Personally, I think any parent who actually wants their child to become famous is probably insane. Why would anyone run the risk of seeing their precious baby end up yet another show business cautionary tale like Amanda Bynes, Lindsay Lohan, Dana Plato or Michael Jackson? How many child actors need to end up broke, homeless, addicted to drugs, in prison or worse, before we wake up and realize this might not be such a good life choice for our offspring? Sure there are some examples of people who have broken through the child actor's curse. But for every Elijah Wood, Shirley Temple or Natalie Portman, there are hundreds… maybe even thousands of long forgotten stars who never should have been put in front of a camera.
On the other hand, there's no question that a successful child actor has the potential to absolutely rake in some serious cash. By the time Macaulay Culkin turned 14, he had already been paid over $23 million off just five movies. Shirley Temple earned the inflation adjusted equivalent of $34 million before she turned 12. Frankie Muniz pocketed a cool $40 million before turning 21 thanks to Malcolm in the Middle and a brief film career. These three actors were especially lucky because, for whatever reason, by the time they came to collect their hard earned fortunes, the money was still there. They may have sacrificed having a normal childhood, but at least they had millions of dollars to show for it. How would they have felt to discover that a business manager had blown half the money on a series of bad investments? Or worse, imagine waking up one day and learning that your $70 million fortune had been completely squandered on extravagant cars, clothes and jewelry… by your own parents! That's what happened to 1920s child actor Jackie Coogan. His story was so shocking that it actually changed child actor laws forever.
Jackie Coogan was born John Leslie Coogan on October 26, 1914 in Los Angeles, California. Younger readers might recognize Jackie as the original Uncle Fester from the original 1960s sitcom The Adams Family. His father was an actor and pushed Jackie into show business when he was still an infant. Before turning three, Jackie had appeared in a few uncredited bit film parts. One day, when Jackie was just four years old, he was hanging at the Orpheum Theatre in Los Angeles while his father was rehearsing a vaudeville act. During a break in the rehearsal, Jackie spontaneously jumped on stage and began performing the shimmy. At the time, the shimmy was a very popular dance, and to see a four year old doing it perfectly on a whim must have been a very unique sight. As luck would have it, one person who happened to be quietly observing rehearsals from the back of the theater was none other than Charlie Chaplin. At this point in his career, Charlie Chaplin was, without question, the biggest film star in the world. Charlie had appeared in dozens of movies and by then was writing, directing, producing and sometimes even composing all of his own movies.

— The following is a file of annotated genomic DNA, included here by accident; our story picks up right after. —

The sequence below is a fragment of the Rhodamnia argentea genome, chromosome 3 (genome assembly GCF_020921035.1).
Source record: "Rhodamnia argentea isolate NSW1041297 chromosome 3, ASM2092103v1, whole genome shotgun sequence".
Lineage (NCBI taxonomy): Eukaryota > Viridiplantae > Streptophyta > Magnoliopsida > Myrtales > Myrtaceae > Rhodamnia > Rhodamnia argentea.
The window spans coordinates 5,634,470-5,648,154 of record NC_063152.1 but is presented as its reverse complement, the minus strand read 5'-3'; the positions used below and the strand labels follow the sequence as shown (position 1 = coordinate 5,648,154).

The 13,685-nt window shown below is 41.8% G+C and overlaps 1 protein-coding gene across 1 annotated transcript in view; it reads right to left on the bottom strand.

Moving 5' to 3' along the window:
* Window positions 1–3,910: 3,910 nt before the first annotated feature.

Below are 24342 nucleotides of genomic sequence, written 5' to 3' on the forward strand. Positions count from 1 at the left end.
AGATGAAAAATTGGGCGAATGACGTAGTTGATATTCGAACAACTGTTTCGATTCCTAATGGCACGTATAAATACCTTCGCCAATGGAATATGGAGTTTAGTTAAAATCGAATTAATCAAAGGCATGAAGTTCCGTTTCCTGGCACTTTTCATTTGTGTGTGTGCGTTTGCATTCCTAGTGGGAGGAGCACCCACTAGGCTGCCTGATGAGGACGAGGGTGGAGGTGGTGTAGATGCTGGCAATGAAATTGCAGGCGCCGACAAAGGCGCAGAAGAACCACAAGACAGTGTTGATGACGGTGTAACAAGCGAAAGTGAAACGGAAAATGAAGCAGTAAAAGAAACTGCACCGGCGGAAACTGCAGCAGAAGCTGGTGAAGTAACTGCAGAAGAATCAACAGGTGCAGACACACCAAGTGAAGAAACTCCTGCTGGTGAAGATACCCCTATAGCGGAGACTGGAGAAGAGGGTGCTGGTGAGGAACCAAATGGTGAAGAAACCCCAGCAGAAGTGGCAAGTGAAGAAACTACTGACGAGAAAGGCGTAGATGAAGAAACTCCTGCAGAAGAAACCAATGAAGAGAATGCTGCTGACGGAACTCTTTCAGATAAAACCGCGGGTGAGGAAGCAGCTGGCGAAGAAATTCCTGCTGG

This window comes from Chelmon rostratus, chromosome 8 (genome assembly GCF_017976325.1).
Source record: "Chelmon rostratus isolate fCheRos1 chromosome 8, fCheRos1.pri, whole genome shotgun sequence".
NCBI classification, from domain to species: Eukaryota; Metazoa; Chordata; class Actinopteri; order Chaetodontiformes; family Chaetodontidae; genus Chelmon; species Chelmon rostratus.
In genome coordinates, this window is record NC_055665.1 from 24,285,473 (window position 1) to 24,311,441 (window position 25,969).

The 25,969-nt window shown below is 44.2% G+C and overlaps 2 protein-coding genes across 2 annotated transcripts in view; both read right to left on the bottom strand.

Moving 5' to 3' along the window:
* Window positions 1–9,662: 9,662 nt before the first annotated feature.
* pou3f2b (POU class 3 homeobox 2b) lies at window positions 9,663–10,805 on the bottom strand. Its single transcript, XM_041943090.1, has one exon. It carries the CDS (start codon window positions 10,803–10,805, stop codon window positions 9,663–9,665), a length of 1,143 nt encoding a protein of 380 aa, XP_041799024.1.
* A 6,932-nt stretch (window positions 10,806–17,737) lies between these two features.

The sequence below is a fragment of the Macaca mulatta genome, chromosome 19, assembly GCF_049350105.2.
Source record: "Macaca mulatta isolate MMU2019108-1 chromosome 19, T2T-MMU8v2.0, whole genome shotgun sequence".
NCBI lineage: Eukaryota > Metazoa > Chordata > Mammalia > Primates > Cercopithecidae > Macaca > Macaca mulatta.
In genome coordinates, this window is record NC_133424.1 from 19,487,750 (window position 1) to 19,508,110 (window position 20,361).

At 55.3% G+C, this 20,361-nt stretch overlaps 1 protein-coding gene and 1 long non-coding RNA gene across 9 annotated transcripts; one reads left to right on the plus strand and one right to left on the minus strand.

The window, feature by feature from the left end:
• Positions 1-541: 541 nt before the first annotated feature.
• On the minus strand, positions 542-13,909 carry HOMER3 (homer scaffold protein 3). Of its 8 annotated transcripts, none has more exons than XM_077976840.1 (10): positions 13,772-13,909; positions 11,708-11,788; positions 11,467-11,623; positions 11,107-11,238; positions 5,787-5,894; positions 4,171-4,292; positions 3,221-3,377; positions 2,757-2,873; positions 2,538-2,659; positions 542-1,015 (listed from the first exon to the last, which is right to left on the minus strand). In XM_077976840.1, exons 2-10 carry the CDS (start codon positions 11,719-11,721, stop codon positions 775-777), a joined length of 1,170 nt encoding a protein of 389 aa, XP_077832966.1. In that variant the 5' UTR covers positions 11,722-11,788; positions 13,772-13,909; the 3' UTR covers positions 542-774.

Chaplin was blown away by Jackie's natural performance skills. Despite being just four years old, Jackie had an uncanny ability for mimicking everything he saw and heard. Right there on the spot, Charlie gave Jackie a small part in his next movie "A Day's Pleasure". In 1921, Charlie gave Jackie his first starring role in the movie "The Kid". The Kid would go on to earn more than $2.5 million at the box office ($32.5 million adjusted for inflation), enough to be the second highest grossing film of the year. For his efforts, Jackie was paid $75 a week ($957 with inflation) throughout the movie's 36 week production schedule. Jackie was also given a $5000 bonus ($65,000 after inflation) upon the movie's completion. In total, Jackie earned approximately $100,000 inflation adjusted dollars on The Kid. Not bad for a seven year old!